The third story was “Another Ace in the Hole” This was during the third year of college and it was something that I was working on in between classes. I wanted to write a story that would encompass what my concept of my own personality was at the time and what it was becoming. I was and am a late bloomer in almost every category and it was just about here that I started to feel the need to begin to write full time, to stop relying on, and reliving past successes and focus on the present and how that would shape my future. This was also the first story which started to venture out of the safe and comfortable work of horror.
The fourth was “Deja Vu” I wrote this right after “Another Ace in the Hole” during the summer between my third and fourth years at college. This was supposed to be the first story in a group of stories which told the overlaying tale of Tamskinelli park, a brain child of Ben Lilly’s and mine. However this, for some reason never took off. Maybe it was the booze.
The fifth story was “Final Punch” and was written for a creative writing class my senior year in college. I generally disliked the writing classes in College because they were filled with pompous wannabe literati who viewed genre fiction as childish and a waste of time (This was not EVERYONE mind you, just most of them). So I put my head down and wrote from memory, purposefully trying to catch one of these douche bags , which I did. (“something like this could never happen. Teenagers dont drink under bridge and box!” “Actually this story is autobiographical, for the most part, so you theory is invalidated because I did these things!”)
Then I graduated from college and had no idea how to get into the publishing world. I had a bevy of really horrible writing and a desire to continue, but at a loss for how to continue. Would this be a life choice? or would it always be something that I did on my off time.
“The Barnburner” came next. It’s really a horrible story. It’s actually not a story at all but a character sketch. Not just that but a character sketch I threw away (This was supposed to be Stephen, the main character for a novel in progress called “Dark”). Why did I keep it and actually put it in my book you ask? Why, because there are little snippets here and there in the story which proved that i could actually do it. I could write and get published. Just look at those four passages! This story was a turning point. I pursued writing because with this story I saw that it was possible.
The next one was Call “Dark Secret.” In my opinion it’s the creepiest of the stories in the bunch and it just came to me. I wrote it in two days and this one took the second fewest rewrites. I like this one a lot.
The next was “We Proud, We Few.” I was working on “Dark” at the time, organizing and getting the story line together (actually “Dark” started the process of my new writing style. The outline. Something that I never thought that I could do, but I now see as being invaluable. Late Bloomer remember?) and I decided to write a little something which would introduce the world. It’s not the best writing in the world, but I enjoyed it so it got it’s placement.
Then came probably my favorite story in the bunch. There are still glimpses of bad writing, but they are few and far in between. “Carol-Ann and the Nothing Man” was my first real foray into the regular fiction world; heavily influenced by John Irving I wanted to tell a story of two fully functional people, but one who was so drawn in on himself that his name would never be mentioned and another who soared so high her name would be almost lyrical. I wanted to show the fragility of life and the need to grasp it. Something I was feeling very strongly because I was just promoted and I had just gotten the book deal.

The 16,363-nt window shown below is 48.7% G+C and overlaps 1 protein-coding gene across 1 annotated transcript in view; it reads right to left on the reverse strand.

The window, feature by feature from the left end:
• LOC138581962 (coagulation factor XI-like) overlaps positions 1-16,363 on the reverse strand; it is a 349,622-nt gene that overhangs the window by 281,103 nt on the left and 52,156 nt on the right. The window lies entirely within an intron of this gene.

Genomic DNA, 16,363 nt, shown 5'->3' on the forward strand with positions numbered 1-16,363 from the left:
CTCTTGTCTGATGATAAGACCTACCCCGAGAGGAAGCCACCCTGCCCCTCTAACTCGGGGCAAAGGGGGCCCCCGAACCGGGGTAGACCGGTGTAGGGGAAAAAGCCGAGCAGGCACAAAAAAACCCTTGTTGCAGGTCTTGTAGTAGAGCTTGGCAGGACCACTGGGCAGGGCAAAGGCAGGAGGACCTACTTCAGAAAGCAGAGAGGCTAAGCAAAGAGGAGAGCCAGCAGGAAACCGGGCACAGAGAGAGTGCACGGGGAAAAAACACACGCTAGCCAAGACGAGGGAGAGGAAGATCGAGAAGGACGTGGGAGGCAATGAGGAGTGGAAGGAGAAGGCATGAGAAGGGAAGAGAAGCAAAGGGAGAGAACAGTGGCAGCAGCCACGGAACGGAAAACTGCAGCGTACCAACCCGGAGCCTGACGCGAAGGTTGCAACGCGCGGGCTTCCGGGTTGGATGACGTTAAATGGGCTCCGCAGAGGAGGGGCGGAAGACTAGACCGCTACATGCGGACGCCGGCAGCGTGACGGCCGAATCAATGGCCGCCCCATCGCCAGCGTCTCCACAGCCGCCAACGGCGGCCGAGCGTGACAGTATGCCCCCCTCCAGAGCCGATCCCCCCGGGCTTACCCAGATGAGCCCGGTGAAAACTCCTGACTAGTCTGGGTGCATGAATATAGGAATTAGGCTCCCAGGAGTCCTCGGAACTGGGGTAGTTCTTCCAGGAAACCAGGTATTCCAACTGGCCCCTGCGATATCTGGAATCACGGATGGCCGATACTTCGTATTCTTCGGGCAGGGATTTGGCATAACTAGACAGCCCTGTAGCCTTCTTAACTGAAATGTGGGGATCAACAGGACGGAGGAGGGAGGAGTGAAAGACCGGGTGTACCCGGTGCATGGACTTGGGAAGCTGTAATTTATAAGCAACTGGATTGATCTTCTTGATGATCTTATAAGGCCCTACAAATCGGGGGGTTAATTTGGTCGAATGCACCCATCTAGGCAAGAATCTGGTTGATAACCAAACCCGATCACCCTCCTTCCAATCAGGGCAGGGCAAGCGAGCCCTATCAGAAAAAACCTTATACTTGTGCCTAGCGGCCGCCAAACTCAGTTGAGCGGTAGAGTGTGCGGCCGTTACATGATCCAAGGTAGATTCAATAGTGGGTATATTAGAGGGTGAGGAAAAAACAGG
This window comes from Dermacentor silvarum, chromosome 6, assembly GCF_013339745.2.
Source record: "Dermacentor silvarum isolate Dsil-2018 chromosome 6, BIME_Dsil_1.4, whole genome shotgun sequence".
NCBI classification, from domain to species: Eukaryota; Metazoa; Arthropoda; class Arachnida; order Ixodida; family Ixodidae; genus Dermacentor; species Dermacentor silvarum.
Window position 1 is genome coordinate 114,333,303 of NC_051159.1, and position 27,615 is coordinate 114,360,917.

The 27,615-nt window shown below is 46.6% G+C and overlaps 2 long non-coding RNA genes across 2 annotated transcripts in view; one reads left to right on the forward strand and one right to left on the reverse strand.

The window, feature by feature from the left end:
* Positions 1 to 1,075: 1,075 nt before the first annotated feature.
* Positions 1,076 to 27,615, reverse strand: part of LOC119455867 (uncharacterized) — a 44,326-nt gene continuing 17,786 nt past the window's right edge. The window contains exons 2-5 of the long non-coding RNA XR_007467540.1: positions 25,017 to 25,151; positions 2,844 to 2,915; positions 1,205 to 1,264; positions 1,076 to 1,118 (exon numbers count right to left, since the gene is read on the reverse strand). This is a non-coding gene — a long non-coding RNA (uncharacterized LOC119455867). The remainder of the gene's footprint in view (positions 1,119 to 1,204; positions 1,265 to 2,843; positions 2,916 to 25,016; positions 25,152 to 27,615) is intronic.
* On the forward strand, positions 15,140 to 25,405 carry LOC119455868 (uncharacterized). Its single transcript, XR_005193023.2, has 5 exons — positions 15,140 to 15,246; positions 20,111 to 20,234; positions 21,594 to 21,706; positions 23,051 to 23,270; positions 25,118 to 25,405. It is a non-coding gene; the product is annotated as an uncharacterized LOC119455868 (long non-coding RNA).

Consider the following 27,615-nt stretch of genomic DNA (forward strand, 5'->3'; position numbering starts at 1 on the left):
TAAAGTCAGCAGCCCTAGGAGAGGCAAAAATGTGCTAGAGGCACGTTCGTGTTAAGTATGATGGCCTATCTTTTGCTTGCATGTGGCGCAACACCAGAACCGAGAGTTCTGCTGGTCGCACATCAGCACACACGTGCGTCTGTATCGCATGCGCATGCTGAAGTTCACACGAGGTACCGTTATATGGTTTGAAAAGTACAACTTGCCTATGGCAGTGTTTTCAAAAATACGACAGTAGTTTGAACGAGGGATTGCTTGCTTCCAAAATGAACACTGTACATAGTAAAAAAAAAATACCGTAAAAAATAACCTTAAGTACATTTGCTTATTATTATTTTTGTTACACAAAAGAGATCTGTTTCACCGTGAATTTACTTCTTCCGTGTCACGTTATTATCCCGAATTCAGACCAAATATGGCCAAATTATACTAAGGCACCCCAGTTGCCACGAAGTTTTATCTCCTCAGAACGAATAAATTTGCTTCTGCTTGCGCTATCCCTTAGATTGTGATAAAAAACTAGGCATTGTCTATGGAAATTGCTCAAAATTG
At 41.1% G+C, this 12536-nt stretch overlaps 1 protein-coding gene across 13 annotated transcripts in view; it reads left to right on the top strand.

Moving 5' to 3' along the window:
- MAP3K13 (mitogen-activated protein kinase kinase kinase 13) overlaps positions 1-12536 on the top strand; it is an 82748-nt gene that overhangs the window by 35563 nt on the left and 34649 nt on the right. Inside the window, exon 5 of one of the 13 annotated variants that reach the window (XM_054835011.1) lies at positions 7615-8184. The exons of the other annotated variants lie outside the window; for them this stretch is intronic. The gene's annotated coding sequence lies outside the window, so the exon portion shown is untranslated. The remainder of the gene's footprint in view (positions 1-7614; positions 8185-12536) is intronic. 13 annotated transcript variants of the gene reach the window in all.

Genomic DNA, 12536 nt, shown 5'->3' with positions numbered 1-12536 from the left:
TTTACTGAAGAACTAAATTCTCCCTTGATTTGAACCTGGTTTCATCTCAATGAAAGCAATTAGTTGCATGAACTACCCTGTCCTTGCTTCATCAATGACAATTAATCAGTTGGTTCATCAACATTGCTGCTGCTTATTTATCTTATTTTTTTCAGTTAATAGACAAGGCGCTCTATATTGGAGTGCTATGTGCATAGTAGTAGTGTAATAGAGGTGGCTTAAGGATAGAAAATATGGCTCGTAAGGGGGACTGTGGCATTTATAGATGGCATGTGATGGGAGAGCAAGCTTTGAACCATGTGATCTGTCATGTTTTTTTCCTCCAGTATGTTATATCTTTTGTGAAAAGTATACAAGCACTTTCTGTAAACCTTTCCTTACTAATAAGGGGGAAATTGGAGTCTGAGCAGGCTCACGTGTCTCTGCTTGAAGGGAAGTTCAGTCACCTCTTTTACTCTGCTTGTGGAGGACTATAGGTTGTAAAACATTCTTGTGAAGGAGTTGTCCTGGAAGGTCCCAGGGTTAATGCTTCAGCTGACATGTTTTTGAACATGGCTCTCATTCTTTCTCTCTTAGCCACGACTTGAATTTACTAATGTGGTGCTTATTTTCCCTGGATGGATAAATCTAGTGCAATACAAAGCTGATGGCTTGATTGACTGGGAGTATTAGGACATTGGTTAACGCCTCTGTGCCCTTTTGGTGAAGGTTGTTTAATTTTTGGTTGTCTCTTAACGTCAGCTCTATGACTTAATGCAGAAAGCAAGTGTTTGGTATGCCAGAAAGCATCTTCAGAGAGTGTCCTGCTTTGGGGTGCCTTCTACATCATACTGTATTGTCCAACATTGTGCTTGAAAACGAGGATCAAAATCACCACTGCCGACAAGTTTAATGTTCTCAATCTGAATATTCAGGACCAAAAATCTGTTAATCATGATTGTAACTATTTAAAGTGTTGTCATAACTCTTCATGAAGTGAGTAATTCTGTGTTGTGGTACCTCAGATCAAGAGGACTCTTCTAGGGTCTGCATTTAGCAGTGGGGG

“The Hypothesis” had been on the back burner for a long time. I’m fascinated by cosmology and physics and I wanted to write a story which would encompass one of my favorite TV shows (The Twilight Zone) with modern scientific thought. Though there are a few facts which are far fetched and a few which are just plain wrong, I had a blast writing this one. This was also the first short story which I wrote using an outline.
Then there was “The Sniper.” This is probably my second favorite of the stories in the book. I love the scenes between Sven and Rodger. They drive the crap out that story.
The last was “All Night Diner” and though I was writing both “The Sniper” and “The Hypothesis” at the same time as this, this one was a bitch to get out. I came across the first obstacle of writing by outline, the fact that sometimes I was forcing the story than letting it flow. This story is filled with way to much telling the reader what is going on rather than showing the reader. All that aside, it’s still a fun story.
After all was said and done I sent the book off to my publisher and the edits ensued. I edited them all myself before I sent them off (My process is write first draft, then read it and fix bad grammar, while assessing the story and fixing any continuity and plot errors the second way around. Then go back through and edit for readibility. Rewording and sometimes eliminating entire paragraphs if they are superfluous to the plot. Then one last edit for grammar’s sake.) and then they came back with some more major edits. Then a second edit by the editor, then finally a proofread before sending ti to the presses. After reading them all that many times (especially the ones I wasn’t particularly proud of) I couldn’t wait to put the damn thing behind me. I never wanted to see any of these stories again, and posting them here sometimes was painful, but it was cathartic in a way. Thomas Pynchon’s first book was a group of novellas which he entitled “Slow Learner” The reference wasn’t one of the story lines, but of how he was slow to develop his craft. I feel ya Thomas, from one slow learner to the other, I feel ya.
At least I can move forward with some other things which’re bouncing in my head!